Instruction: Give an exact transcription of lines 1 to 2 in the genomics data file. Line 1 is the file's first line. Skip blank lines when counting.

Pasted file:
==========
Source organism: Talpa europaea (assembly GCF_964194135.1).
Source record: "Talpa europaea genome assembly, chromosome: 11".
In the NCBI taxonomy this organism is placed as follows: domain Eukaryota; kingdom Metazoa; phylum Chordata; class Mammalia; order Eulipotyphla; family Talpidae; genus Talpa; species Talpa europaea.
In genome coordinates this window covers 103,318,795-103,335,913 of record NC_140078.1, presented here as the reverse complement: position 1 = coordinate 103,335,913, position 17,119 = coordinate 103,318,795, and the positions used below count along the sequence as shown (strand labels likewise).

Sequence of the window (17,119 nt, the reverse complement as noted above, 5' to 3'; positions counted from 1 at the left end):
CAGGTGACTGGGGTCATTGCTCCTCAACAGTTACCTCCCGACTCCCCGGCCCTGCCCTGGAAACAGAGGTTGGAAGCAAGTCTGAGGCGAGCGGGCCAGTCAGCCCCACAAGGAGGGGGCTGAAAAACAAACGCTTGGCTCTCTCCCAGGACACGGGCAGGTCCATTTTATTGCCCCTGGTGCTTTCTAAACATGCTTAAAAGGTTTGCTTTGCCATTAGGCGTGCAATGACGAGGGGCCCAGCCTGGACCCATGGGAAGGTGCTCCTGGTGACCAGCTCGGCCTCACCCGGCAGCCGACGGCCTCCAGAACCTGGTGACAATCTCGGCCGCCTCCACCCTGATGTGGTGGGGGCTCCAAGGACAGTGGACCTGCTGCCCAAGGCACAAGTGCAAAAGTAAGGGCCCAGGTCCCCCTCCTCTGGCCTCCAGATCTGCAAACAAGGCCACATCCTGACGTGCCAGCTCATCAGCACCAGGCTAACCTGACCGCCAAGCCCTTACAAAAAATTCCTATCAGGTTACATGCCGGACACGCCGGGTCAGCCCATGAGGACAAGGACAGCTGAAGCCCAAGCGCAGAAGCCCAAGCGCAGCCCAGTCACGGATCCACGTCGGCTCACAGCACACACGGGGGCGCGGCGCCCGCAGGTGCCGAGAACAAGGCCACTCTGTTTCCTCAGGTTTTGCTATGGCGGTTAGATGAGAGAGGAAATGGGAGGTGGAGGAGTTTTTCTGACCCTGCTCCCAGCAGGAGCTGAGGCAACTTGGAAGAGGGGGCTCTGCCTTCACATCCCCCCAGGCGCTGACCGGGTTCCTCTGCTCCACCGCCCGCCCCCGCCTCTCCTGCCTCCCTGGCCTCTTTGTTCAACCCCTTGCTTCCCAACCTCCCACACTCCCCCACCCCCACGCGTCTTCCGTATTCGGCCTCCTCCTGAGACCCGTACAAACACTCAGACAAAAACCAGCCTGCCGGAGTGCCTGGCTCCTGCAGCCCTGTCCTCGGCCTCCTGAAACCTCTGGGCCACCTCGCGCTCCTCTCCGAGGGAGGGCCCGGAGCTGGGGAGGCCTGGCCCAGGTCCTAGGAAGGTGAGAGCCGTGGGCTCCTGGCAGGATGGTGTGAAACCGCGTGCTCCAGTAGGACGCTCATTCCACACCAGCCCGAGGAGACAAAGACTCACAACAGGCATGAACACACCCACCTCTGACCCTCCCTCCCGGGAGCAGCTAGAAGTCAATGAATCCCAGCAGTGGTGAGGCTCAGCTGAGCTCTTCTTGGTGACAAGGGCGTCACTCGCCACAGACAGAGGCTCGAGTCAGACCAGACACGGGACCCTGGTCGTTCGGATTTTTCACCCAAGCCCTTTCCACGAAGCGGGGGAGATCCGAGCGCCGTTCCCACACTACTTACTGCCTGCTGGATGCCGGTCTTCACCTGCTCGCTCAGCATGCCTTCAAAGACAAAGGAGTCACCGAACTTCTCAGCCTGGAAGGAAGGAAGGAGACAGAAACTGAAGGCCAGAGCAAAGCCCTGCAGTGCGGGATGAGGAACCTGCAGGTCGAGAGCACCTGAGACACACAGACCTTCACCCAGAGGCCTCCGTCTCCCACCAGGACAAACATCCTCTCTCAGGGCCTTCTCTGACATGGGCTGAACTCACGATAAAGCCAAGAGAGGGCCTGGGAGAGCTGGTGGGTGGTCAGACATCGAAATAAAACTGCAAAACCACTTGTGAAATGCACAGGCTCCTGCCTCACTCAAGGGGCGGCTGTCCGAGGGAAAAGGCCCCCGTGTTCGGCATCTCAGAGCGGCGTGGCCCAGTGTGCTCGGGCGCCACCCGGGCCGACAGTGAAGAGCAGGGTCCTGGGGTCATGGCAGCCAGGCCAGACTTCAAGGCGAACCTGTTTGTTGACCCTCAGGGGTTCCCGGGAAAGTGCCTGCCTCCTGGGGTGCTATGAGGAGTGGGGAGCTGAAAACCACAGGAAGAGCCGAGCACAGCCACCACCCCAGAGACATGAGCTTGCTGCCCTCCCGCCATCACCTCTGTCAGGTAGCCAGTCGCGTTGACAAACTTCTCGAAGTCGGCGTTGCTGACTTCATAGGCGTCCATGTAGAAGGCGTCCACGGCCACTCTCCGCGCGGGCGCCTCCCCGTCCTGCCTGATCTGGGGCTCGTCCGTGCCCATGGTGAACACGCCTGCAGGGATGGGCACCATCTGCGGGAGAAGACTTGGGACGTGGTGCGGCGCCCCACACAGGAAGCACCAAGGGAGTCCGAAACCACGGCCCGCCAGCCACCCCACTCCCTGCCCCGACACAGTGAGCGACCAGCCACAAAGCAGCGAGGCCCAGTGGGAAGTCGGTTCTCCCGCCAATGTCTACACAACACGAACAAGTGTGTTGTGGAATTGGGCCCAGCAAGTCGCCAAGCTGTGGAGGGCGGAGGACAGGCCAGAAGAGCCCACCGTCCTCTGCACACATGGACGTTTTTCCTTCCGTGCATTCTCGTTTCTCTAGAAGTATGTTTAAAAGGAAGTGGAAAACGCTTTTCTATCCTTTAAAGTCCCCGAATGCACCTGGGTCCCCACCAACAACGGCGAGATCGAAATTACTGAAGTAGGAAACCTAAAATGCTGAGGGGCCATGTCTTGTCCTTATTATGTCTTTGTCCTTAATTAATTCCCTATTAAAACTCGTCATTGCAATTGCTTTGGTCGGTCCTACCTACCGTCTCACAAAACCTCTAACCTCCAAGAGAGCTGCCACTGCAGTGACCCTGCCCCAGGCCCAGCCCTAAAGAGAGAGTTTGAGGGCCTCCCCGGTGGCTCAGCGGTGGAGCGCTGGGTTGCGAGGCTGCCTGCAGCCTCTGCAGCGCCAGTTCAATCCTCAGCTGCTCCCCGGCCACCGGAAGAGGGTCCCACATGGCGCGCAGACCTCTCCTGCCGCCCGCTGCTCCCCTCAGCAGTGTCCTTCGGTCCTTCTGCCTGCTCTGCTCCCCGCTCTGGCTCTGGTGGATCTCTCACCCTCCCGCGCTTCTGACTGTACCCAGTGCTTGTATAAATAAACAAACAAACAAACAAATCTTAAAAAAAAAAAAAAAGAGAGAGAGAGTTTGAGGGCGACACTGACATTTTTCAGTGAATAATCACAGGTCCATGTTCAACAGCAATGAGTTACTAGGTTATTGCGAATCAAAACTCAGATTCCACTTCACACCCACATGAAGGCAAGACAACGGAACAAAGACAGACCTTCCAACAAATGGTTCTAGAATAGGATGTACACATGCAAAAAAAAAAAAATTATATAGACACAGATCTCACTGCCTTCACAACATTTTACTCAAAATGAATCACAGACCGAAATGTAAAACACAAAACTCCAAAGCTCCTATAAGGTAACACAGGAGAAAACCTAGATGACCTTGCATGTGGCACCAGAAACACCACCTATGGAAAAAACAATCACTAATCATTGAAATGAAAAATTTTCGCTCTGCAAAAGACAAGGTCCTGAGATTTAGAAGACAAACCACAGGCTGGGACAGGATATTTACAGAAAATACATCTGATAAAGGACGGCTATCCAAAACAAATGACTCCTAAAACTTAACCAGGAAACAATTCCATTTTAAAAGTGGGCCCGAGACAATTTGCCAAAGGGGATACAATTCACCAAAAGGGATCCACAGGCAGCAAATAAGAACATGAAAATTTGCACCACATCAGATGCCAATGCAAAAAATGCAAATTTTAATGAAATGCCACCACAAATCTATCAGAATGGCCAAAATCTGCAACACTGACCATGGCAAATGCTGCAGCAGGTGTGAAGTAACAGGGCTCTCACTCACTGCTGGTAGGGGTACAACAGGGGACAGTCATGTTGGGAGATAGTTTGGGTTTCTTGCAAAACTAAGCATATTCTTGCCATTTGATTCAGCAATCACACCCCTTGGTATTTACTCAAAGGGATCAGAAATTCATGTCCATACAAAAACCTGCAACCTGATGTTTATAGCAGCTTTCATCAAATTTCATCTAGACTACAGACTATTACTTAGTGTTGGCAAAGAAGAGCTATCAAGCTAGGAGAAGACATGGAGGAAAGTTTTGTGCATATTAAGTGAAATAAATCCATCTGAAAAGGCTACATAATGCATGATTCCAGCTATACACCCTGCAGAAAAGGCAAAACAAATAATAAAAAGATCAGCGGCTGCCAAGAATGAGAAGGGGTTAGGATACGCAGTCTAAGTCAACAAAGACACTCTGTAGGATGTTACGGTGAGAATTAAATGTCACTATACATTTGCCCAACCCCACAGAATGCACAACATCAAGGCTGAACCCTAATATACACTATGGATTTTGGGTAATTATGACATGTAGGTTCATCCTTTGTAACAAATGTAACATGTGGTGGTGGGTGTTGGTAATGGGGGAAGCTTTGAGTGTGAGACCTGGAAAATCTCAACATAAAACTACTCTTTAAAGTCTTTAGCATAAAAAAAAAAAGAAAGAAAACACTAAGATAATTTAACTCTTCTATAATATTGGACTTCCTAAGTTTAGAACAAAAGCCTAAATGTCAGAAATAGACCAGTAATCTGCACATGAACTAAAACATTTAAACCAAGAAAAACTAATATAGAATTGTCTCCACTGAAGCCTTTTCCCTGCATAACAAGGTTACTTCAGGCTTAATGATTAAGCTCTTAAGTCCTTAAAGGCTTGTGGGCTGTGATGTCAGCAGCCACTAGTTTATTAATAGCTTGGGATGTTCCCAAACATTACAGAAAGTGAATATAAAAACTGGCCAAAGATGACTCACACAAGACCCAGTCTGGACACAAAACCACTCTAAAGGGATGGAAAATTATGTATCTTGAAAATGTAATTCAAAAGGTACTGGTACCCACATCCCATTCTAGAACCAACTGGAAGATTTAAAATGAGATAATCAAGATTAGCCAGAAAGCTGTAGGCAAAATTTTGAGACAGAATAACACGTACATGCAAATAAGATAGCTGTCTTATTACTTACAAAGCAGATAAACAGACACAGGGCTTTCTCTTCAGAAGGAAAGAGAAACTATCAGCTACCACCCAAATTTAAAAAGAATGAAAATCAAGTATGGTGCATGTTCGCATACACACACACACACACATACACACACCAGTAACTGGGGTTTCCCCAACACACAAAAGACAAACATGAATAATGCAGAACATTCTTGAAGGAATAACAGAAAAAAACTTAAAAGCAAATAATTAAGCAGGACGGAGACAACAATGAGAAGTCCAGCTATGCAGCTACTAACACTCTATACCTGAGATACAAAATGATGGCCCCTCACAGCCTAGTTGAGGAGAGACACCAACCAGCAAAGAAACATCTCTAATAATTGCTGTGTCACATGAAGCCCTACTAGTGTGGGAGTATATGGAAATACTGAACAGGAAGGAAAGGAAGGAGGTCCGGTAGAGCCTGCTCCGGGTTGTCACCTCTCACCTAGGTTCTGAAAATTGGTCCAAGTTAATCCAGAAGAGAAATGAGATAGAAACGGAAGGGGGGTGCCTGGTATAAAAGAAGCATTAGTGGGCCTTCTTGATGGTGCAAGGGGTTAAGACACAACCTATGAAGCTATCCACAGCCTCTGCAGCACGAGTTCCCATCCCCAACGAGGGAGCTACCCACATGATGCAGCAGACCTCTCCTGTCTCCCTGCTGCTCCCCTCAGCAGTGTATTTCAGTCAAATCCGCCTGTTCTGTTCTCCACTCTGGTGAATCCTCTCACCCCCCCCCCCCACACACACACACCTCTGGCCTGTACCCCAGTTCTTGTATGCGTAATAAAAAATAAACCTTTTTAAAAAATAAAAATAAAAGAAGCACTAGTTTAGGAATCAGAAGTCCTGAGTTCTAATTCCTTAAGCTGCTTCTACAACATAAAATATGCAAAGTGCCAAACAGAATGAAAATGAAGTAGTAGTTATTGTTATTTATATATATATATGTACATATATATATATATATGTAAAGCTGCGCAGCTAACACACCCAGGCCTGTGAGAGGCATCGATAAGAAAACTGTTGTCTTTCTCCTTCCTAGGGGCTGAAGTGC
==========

Source organism: Talpa europaea (assembly GCF_964194135.1).
Source record: "Talpa europaea genome assembly, chromosome: 11".